I had an Agua de Jamaica variation recently at Rick's Xoco- in addition to the traditional jamaica they added lemon grass. It was delicious, giving it a new fragrant undertone. I tried it at home with a good sized stalk of lemon grass, cut in 1" sections, added to the the other ingredients as they steep. Next time I'll add a bit more. I also don't add sugar until after the ingredients have steeped, cooled & strained. Then I can incrementally add sugar to taste until I get the desired level of sweet-tartness I prefer. I sometimes use piloncillo instead of regular sugar for a little added depth to the flavor.


Edited by danielito (log)

Primate Asilvestrado

Solano County, California

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Mexican Cosmo (p. 61)

Hopefully Bayless chose this name based on appearance and not flavor, because this is really a Jamaica Margarita, in my mind. The first taste is clearly of the tequila (I used 1800 blanco), then you get the fruity-floral taste from the Jamaica briefly, and then back to that funkiness of the tequila. Not a bad drink, if a touch sweet for my tastes (I omitted the extra sugar Bayless calls for in the recipe since my Jamaica was over-sweet already). I personally prefer my Margaritas with a bit less Cointreau, but plenty of my guests disagree and prefer the sweeter version.

1 of 1 - Mexican Cosmo.jpg

So far my favorite drink recipe from this book is the Margarita de Mezcal, but only make this if you have a really good, smoky mezcal available because it is that smokiness that gives the drink its distinctive character. The Del Maguey mezcals Rick mentions are pretty expensive, often on the order of $70 a bottle, but worth seeking out. I like to use Presidente brandy to maintain the mexicanidad of the drink, and at least this part of the recipe is bargain priced.

Watch out for the measurements in a lot of the drink recipes in this book- the number of drinks the recipe is said to make don't match the quantities of ingredients. For example, the Mezcal Margarita header says "makes eight 6-ounce margaritas", which is obviously 48 ounces, but there are only about 2 cups, 16 ounces, of liquid ingredients. Even shaken with ice you're not getting another quart!


Primate Asilvestrado

Solano County, California

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I hadn't intended to, but I ended up making the Cacahuates con Ajo y Chile (Peanuts with Garlic and Chile). The recipe was about as simple as they come, 5 ingredients if you count the salt at the end. The cooking time in the recipe said 10 minutes, I think I ended up cooking the peanuts 30 minutes. I think the time difference is a due to a difference in pan sizes. The recipes calls for a 12" saute pan, I used a 10". Had I used my 12" pan I think the nuts would have been spread out more across the surface of the pan and cooked more quickly. They were probably deeper than called for in the smaller pan so took a longer time to heat and toast. The chile flavor is very subtle, I'm hoping it intensifies as the nuts sit overnight.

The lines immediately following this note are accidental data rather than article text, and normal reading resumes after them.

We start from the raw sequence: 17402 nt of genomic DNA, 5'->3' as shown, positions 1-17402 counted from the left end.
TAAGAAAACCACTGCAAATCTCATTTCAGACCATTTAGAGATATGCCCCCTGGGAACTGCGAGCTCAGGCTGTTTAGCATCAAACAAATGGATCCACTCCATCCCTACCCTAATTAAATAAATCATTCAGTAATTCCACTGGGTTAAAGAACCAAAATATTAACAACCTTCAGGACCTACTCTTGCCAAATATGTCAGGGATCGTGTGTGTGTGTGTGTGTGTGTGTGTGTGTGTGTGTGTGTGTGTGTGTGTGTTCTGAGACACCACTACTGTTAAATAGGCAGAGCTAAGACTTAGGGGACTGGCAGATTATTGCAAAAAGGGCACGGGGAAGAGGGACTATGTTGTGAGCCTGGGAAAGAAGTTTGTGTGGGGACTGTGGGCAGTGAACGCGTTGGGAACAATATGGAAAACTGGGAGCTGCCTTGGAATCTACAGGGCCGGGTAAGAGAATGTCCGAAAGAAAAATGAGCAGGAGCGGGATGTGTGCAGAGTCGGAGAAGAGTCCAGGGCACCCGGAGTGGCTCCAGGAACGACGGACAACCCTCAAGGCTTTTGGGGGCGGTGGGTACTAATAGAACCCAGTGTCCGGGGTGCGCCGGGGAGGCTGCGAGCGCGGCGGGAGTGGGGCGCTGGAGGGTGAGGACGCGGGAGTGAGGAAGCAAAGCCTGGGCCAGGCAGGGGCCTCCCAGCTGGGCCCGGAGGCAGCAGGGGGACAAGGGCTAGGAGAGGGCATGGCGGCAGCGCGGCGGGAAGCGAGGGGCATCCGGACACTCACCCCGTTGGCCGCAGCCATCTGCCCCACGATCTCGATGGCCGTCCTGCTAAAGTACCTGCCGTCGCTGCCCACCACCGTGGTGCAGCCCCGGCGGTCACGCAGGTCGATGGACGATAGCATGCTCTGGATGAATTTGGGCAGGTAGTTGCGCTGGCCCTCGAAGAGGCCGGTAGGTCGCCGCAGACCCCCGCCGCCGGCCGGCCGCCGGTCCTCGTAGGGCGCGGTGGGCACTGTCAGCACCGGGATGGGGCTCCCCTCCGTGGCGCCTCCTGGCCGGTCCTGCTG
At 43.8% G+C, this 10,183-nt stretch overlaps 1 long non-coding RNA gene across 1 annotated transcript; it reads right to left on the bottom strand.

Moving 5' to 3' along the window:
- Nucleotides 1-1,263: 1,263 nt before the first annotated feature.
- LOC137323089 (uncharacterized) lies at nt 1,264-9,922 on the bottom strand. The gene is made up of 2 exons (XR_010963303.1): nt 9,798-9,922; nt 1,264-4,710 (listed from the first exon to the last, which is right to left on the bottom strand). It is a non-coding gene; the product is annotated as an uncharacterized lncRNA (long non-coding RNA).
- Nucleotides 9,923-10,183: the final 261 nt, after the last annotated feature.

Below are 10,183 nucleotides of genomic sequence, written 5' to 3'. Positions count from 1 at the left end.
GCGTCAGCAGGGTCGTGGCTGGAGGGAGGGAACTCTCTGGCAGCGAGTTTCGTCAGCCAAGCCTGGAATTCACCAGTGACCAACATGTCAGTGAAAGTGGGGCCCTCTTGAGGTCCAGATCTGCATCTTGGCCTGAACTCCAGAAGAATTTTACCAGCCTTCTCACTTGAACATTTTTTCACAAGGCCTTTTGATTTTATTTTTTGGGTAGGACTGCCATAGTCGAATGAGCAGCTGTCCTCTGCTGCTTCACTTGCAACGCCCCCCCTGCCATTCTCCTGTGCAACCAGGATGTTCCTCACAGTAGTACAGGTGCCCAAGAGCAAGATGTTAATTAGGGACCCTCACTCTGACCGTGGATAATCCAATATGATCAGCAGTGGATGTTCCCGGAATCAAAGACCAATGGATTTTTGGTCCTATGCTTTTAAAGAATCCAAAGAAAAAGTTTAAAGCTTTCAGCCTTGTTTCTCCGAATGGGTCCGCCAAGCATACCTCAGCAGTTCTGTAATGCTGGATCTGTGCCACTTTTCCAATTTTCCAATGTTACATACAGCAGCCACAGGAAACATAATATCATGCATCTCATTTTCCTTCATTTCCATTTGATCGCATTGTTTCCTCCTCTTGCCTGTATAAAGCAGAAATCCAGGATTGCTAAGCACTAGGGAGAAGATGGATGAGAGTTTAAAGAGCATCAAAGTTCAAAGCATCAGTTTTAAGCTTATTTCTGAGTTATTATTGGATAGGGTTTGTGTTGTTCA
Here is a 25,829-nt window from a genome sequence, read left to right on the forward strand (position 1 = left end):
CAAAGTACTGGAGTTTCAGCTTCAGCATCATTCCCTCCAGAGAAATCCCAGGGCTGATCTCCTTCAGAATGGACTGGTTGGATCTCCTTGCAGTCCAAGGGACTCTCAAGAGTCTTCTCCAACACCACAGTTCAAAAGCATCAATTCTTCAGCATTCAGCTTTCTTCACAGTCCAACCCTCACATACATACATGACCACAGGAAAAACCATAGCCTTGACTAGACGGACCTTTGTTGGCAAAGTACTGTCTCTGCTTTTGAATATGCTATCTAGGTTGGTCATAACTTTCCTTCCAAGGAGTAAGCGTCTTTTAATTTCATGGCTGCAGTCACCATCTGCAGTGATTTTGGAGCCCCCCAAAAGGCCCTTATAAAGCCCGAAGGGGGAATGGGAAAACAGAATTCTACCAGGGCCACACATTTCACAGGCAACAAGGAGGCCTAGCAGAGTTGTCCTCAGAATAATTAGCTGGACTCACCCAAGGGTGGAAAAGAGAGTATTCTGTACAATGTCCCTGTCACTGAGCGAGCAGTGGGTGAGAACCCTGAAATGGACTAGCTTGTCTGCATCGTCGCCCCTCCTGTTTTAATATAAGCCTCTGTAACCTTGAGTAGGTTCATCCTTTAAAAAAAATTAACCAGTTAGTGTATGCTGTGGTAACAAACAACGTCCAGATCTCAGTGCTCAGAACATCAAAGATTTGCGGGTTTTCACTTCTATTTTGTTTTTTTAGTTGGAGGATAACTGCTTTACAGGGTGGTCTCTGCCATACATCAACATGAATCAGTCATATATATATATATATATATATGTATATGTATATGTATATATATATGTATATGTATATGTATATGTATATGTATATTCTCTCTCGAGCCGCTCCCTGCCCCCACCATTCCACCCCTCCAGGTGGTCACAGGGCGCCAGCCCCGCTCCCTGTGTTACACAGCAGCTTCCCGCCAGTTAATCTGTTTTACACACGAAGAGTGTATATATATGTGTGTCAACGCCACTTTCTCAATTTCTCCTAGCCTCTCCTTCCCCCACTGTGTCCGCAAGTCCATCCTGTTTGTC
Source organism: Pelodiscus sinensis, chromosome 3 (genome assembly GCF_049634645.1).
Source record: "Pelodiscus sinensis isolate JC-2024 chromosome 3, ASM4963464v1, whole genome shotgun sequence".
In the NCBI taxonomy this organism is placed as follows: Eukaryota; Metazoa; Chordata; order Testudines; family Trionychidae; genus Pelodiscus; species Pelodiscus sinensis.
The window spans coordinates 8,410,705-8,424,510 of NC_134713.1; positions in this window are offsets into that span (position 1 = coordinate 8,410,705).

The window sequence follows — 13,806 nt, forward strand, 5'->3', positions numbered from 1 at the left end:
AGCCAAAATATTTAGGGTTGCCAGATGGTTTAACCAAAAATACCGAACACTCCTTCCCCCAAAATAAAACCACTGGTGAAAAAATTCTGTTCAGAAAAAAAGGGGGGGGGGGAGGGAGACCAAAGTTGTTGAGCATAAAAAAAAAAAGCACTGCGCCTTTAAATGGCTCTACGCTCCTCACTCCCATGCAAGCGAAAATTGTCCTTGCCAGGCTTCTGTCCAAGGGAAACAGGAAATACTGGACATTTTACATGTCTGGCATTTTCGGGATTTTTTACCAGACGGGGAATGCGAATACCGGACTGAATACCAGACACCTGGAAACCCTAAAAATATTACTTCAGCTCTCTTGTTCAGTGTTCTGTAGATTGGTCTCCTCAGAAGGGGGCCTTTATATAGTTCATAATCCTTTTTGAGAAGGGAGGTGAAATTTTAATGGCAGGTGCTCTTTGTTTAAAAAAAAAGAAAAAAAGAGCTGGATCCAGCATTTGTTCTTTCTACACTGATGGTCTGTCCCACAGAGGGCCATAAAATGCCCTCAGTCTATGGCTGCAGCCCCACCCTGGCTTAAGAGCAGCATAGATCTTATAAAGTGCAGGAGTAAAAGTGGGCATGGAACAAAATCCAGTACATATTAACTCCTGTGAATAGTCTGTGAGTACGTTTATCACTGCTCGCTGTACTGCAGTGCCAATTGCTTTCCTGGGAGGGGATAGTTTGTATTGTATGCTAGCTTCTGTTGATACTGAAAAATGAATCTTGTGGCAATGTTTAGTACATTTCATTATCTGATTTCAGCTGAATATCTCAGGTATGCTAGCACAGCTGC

I am making the Camerones a la Diabla for inner tomorrow night along with a variation on the rice with plaintain (I don't need 12 servings of rice, yikes). The shrimp recipe looks pretty simple too.

I love those Oaxacan peanuts. I find the ones they serve in Oaxaca have a much darker toast to the cacahuates which makes them so much more flavorful. I like to start off with unroasted Spanish peanuts, then roast them myself so I can control the degree of toastiness. I put them dry in a single layer on a large sheet pan and roast them at 350º for about 30 minutes, but the time can vary. Watch them closely so they don't go too far towards burnt.

Unless you have a very tender palate, I also would recommend doubling the amount of garlic and tripling the chiles de arbol. And maybe more salt... These are powerfully tasty little nuts!


Edited by danielito (log)

Primate Asilvestrado

Solano County, California

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I had an Agua de Jamaica variation recently at Rick's Xoco- in addition to the traditional jamaica they added lemon grass. It was delicious, giving it a new fragrant undertone. I tried it at home with a good sized stalk of lemon grass, cut in 1" sections, added to the the other ingredients as they steep. Next time I'll add a bit more. I also don't add sugar until after the ingredients have steeped, cooled & strained. Then I can incrementally add sugar to taste until I get the desired level of sweet-tartness I prefer. I sometimes use piloncillo instead of regular sugar for a little added depth to the flavor.